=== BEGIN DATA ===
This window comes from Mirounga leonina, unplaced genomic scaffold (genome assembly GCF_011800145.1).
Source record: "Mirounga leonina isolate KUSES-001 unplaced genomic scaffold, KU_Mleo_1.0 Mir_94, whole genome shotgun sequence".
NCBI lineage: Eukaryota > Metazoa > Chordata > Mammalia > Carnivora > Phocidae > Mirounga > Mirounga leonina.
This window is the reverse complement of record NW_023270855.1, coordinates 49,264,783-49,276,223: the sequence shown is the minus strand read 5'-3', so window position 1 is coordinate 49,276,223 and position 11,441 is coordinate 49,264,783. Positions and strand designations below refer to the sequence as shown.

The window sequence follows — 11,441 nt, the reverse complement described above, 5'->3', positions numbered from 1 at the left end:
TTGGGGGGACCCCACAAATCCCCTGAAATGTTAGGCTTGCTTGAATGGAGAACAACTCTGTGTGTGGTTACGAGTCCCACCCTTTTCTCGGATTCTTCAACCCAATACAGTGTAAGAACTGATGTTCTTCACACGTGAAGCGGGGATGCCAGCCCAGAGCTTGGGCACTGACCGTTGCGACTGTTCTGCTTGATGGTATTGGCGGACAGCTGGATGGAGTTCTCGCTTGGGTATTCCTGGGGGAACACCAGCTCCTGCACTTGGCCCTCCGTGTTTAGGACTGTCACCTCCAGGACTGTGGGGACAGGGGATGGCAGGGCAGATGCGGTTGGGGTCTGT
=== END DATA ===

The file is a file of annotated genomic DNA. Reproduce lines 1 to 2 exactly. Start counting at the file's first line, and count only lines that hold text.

This window comes from Mirounga leonina, unplaced genomic scaffold (genome assembly GCF_011800145.1).
Source record: "Mirounga leonina isolate KUSES-001 unplaced genomic scaffold, KU_Mleo_1.0 Mir_94, whole genome shotgun sequence".